Determinants of consumer intention towards ethical buying

Kuldiloke, Somsawai (2012) Determinants of consumer intention towards ethical buying. (PhD thesis), Kingston University, .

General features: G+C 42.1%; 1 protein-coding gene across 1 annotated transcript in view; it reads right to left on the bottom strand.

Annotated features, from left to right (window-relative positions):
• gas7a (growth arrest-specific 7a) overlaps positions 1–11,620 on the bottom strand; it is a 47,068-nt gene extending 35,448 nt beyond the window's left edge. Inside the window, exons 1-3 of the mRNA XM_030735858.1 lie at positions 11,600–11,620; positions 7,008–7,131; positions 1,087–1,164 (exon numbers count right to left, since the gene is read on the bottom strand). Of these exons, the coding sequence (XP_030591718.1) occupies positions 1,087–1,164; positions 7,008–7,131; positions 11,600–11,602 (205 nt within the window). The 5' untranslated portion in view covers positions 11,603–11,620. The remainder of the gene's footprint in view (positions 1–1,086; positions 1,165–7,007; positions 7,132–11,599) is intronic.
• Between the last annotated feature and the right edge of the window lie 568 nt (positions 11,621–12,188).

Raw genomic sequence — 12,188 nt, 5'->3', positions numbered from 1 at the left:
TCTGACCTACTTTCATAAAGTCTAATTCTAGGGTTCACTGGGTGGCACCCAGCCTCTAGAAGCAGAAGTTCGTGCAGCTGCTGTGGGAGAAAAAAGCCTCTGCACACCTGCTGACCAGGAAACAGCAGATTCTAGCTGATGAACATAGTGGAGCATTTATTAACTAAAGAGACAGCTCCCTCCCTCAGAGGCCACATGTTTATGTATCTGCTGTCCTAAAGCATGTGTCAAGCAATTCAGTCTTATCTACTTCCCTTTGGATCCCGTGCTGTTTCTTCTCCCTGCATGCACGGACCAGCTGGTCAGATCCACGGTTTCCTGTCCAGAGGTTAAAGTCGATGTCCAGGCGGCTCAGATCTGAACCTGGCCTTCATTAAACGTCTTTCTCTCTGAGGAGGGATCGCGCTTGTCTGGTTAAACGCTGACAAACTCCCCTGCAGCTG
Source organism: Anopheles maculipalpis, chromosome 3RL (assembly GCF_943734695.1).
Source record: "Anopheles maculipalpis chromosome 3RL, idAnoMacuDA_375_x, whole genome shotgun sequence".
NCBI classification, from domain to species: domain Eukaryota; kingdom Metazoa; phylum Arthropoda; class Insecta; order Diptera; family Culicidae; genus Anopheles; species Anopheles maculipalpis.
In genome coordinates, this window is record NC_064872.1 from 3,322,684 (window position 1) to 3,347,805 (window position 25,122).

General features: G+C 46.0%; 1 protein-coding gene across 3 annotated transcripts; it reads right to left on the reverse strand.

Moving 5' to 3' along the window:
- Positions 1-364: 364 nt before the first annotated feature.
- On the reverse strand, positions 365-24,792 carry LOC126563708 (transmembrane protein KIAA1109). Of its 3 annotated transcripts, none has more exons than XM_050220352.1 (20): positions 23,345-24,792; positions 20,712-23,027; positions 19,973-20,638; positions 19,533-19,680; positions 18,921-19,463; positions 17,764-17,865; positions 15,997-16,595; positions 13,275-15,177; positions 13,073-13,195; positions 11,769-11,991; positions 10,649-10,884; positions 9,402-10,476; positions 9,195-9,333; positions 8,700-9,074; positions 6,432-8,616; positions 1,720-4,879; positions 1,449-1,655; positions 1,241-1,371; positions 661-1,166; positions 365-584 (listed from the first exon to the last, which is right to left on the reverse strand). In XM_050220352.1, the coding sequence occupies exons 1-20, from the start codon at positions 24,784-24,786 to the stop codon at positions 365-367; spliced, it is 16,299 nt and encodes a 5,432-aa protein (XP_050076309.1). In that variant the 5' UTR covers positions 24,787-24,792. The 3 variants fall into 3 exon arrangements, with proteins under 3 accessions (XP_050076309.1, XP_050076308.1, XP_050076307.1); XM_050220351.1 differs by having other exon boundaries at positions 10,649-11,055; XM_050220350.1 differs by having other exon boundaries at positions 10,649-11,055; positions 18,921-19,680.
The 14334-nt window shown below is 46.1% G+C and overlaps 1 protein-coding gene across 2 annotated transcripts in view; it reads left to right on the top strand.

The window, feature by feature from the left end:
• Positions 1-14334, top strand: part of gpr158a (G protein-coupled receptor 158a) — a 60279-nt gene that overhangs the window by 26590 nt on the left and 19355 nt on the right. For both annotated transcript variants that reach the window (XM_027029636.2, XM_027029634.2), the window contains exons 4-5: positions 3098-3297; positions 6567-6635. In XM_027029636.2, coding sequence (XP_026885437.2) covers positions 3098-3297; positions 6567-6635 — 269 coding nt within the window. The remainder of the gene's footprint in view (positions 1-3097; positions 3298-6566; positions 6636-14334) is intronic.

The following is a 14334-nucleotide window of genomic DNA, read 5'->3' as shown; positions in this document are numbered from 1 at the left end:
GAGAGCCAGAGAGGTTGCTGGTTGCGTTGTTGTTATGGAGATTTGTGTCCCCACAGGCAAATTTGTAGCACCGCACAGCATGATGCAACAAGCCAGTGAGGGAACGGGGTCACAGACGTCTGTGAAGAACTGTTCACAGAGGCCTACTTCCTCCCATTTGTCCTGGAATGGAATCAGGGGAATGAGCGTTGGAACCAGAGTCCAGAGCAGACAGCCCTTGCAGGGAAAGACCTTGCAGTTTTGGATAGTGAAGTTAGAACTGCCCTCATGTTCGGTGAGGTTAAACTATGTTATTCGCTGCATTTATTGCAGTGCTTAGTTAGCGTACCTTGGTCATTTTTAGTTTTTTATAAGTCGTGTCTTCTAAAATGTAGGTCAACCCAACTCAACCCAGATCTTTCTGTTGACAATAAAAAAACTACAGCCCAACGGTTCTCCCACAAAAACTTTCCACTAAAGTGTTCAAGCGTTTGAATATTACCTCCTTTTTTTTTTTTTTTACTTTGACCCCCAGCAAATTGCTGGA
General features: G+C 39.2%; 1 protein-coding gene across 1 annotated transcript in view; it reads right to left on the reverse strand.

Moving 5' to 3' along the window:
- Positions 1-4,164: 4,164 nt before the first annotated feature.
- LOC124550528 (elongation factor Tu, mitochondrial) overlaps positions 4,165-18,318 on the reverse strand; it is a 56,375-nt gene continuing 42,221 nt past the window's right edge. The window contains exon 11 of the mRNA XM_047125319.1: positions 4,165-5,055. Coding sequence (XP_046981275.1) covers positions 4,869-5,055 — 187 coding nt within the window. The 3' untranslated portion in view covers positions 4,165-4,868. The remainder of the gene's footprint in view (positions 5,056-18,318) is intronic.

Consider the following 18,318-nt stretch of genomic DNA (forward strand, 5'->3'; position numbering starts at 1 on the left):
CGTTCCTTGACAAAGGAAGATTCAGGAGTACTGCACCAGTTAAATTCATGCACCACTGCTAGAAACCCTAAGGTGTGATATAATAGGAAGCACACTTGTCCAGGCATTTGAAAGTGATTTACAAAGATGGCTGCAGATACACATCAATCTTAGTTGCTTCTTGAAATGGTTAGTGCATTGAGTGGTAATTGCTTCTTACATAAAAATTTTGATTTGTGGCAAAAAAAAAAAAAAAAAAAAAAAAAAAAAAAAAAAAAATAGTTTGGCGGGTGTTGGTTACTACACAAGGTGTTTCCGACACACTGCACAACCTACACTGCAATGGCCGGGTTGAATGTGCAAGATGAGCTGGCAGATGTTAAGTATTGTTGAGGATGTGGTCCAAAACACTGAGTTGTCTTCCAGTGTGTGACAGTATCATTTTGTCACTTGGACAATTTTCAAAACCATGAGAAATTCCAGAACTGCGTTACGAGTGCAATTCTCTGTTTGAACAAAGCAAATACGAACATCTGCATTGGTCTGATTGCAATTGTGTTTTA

Consumer awareness about ethical issues has been growing over the last decades. Knowledge and awareness about ethical products has led to businesses responding with a variety of ethical products for the consumers. The growth in ethical products market has attracted the interest of researchers as evidenced in a growing body of literature on ethical behaviour. Ethical decision-making models in the extant research tend to emphasise social interest values, such as ethical obligation and ethical self-identity, as predictors of ethical behaviour. However, little is known about factors such as self-interest values and motives, crucial in the formation of attitudes and behaviour towards ethical purchases. Furthermore, research evidence, as well as industry reports, highlights that although consumers generally have a positive attitude towards purchasing ethical products, there is a discrepancy between their attitudes, intention and actual purchase behaviour. Whilst the link between intention and behaviour has been found to be generally tenuous, studies in the domain of consumer research suggest that intention to purchase can be treated as a predictor of behaviour (i.e., an immediate precursor of actual purchase). The determinants of consumers' intention to purchase ethical products, incorporating self-interest values and motives, are the focus of this study. Much of the prior research in ethical buying behaviour has focused on fast moving consumer goods categories, which are considered to be 'low-involvement' purchases. In contrast, involvement is considered to be an important underlying motivation for consumer purchase of other products such as clothing. Therefore, the product category of ethical clothing is chosen for investigation in this study because of the 'high-involvement' nature of fashion purchases. Understanding the determinants of consumer intention towards ethical buying can provide insights on consumers' motivational state (i.e., social interest and self-interest) influencing ethical choices. Specifically, this research examines the role of involvement in consumers' decision-making process to purchase ethical clothing (direct and moderating effects of clothing involvement). The data were collected via online survey instrument from an existing panel of a UK-based market research company. The proposed research model was tested employing the Partial Least Squares-based Structural Equation Modelling (PLS-SEM). The direct and moderating effects of clothing involvement were tested by using the two-stage approach. The second-order formative measurement model of clothing involvement (hierarchical components model) was estimated using the repeated indicators approach. The results show that ethical self-identity and subjective norm have a significant impact in ethical clothing purchase decisions. Clothing involvement was found to weaken the relationship between ethical obligation and intention towards ethical buying, whilst it strengthened the relationship between ethical self-identity and intention towards ethical buying. This thesis further establishes that consumers' perceived balance between ethical self¬identity (commitment to individual's ethical augmentation) and clothing involvement (social identity and/or fashion identity) is a step towards bridging the ethical purchasing gap. This thesis is considered to make the following contributions to knowledge and theory in the domain of consumer ethical buying behaviour. First, the formulation of the conceptual model incorporating self-interest values and motives is an advancement of the existing ethical decision-making models for predicting consumer intention to purchase high-involvement ethical products. Second, this study reveals that product involvement plays a moderating role in the consumer ethical decision-making process. Finally, this study provides evidence for the mediating role of ethical obligation on the relationship between attitude and intention.

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